The right to a fair hearing is at the heart of the rule of law. But in India today this notion increasingly appears to be a chimerical dream. The latest affront to the principle comes from an order delivered on October 23 by a five-judge, constitution bench of the Supreme Court of India in Indore Development Authority v. Manohar Lal . Here, in holding that an application seeking the recusal of Justice Arun Mishra, the presiding judge on the bench, was liable to be rejected, the court brushed aside with alarming alacrity the most rudimentary standards of natural justice.
“Posterity,” wrote Justice Mishra in an order which was joined by a terse, concurring statement that each of the other four judges signed, “will not forgive me down the line for setting a bad precedent.” Now, it might well be difficult for us to assess how succeeding generations might look back on this decision. But we scarcely need the hindsight of the future to review the present actions, which tear asunder the basic ideals of fairness and rectitude that ought to undergird any reasonable system of justice.
Facts of the case
In many ways, the facts leading up to the constitution of the five-judge bench speak for themselves. The issues involved in the case spring out of a reading of Section 24(2) of the Right to Fair Compensation and Transparency in Land Acquisition, Rehabilitation and Resettlement Act, 2013 (LARR). This law, which replaced the colonial-era Land Acquisition Act of 1894, places a number of checks on the government’s power to expropriate property. Significantly, besides promising a more equitable compensation, the LARR mandates a social and environmental impact assessment before the state acquires any land. It also establishes a structure that ensures the rehabilitation and resettlement of those people whose lives are likely to be most affected by the taking of their properties. The objective is to ensure that the state’s supposedly sovereign power to acquire land is not used in a manner inimical to the people whose lands are taken.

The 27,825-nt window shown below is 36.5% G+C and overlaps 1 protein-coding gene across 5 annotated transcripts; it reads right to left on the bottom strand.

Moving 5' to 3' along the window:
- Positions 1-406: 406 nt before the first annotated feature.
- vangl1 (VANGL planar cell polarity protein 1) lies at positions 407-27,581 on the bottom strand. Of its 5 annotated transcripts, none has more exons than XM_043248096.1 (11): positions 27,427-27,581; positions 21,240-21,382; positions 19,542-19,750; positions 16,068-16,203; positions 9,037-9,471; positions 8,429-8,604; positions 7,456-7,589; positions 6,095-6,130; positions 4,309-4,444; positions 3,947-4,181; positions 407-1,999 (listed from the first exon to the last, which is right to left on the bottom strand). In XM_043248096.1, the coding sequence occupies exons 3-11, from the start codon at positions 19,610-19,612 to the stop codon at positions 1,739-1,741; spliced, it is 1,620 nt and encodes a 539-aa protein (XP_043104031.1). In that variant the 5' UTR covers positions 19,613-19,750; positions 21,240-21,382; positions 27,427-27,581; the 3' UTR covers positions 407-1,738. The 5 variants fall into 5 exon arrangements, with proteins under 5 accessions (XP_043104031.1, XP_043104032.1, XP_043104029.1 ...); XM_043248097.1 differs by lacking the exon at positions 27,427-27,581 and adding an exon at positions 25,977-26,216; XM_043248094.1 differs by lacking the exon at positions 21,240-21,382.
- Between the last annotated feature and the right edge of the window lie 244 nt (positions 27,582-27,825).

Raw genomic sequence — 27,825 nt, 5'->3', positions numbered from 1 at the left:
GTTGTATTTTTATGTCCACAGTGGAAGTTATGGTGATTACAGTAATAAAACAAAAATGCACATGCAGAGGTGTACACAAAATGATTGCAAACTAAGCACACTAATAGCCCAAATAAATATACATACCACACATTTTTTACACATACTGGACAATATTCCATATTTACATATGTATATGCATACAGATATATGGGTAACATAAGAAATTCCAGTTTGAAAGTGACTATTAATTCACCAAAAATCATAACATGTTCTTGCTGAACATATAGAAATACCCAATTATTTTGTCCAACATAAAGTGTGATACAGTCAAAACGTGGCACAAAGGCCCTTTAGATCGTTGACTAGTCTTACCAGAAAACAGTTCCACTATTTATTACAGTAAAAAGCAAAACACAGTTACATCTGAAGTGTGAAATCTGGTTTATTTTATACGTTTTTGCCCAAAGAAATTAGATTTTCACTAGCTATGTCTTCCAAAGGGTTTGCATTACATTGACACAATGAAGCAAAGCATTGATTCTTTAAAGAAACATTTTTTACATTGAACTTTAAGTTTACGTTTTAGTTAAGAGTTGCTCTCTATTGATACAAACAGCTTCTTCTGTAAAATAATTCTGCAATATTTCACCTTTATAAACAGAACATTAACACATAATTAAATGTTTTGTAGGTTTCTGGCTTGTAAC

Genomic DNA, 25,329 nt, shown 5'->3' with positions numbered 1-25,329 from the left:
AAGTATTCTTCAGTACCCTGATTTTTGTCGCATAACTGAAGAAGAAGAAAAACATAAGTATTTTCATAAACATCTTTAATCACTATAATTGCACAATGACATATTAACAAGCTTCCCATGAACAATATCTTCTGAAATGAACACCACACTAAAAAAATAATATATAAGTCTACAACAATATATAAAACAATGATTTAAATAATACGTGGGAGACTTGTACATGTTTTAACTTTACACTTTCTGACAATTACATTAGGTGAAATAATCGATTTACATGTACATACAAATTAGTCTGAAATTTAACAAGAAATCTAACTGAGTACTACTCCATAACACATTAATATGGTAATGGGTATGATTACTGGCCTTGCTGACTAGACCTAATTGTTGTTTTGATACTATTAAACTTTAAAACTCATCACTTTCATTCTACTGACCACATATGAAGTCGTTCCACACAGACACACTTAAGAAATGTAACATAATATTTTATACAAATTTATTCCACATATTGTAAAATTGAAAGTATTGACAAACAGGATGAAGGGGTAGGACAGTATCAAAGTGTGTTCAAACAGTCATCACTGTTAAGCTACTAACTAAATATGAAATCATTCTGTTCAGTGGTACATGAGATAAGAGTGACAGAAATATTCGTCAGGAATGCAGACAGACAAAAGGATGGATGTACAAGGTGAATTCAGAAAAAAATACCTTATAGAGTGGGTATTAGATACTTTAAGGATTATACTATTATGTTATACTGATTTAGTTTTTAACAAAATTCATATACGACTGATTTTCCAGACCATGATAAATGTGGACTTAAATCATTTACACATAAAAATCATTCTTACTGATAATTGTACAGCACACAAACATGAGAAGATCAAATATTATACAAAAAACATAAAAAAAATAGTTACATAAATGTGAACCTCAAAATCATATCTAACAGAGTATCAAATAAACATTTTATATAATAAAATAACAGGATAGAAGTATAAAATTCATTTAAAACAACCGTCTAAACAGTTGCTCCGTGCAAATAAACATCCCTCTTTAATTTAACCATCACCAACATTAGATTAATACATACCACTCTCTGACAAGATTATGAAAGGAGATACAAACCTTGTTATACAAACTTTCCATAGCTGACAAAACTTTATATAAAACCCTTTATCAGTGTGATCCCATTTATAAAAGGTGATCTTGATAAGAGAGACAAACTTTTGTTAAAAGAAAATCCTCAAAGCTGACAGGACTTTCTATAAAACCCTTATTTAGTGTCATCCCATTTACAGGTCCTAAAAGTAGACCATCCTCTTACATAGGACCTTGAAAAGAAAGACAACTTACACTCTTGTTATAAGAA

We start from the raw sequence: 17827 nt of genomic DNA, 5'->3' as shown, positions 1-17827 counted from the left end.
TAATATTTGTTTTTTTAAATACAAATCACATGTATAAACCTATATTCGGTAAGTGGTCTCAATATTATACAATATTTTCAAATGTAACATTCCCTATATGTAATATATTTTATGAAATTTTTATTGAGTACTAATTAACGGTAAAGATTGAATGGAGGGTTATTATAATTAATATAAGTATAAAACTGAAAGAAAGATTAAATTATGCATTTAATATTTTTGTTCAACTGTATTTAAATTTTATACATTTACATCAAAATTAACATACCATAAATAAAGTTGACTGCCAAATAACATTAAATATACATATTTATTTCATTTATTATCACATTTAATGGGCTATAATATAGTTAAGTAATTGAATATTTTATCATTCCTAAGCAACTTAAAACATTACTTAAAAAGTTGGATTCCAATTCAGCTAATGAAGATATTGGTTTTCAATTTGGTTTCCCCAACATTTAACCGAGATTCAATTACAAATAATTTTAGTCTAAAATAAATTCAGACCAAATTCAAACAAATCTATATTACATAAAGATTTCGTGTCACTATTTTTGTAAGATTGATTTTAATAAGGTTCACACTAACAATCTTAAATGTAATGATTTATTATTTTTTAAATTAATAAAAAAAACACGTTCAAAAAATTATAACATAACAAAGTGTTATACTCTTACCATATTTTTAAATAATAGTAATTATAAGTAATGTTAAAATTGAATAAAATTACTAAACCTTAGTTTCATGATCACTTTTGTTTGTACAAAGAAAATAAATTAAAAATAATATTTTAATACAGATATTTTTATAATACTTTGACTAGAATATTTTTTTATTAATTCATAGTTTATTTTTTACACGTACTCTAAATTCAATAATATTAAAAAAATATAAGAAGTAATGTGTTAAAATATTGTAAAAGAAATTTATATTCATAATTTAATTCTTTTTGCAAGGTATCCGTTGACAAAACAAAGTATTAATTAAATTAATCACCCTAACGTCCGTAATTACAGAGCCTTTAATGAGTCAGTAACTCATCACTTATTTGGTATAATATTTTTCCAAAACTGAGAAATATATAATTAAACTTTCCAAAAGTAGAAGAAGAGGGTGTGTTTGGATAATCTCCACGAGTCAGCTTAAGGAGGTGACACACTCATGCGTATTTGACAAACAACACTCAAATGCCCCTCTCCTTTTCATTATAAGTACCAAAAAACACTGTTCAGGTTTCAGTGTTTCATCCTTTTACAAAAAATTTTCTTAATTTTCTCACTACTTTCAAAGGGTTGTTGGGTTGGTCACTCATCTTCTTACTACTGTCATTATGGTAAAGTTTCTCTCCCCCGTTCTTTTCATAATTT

As highlighted by this writer in the article, “United by a common purpose” (Editorial page, The Hindu , March 1, 2018), Section 24(2) is one among many provisions which gives meaning to the LARR’s larger goals. It states that in all cases where an award has been made under the 1894 law five years or more prior to the commencement of the LARR (that is before the year 2009), wherever physical possession has not been taken or where compensation has not been paid, those earlier proceedings will lapse, and the land will vest once again with the original landowner. In January 2014, in interpreting this clause, a three-judge bench of the Supreme Court, in Pune Municipal Corporation v. Harakchand Solanki , adopted a liberal construal. It held that the word “paid” used in Section 24(2) did not envisage cases where the government had merely deposited amounts into its own treasuries. Even if the landowners had refused compensation, the court held, the government ought to have at the least deposited the money into court.
This reading of Section 24(2) was not only correct as a matter of textual interpretation but was also in consonance with the larger goals of the new legislation. Indeed, as Namita Wahi of the Centre for Policy Research had pointed out, over the course of four years the judgment was followed by nearly 250 decisions by the Supreme Court and about a thousand High Court verdicts across the country. Yet, in February last year, a three-judge bench comprising Justices Arun Mishra, A.K. Goel and Mohan M. Shantanagoudar (who wrote a partial dissent), in Indore Development Authority v. Shailendra , held that in cases where a landowner refused compensation, it was sufficient if the state made a payment into the government’s treasury, and that there was no attendant obligation on it to deposit the money into court.
It is also about propriety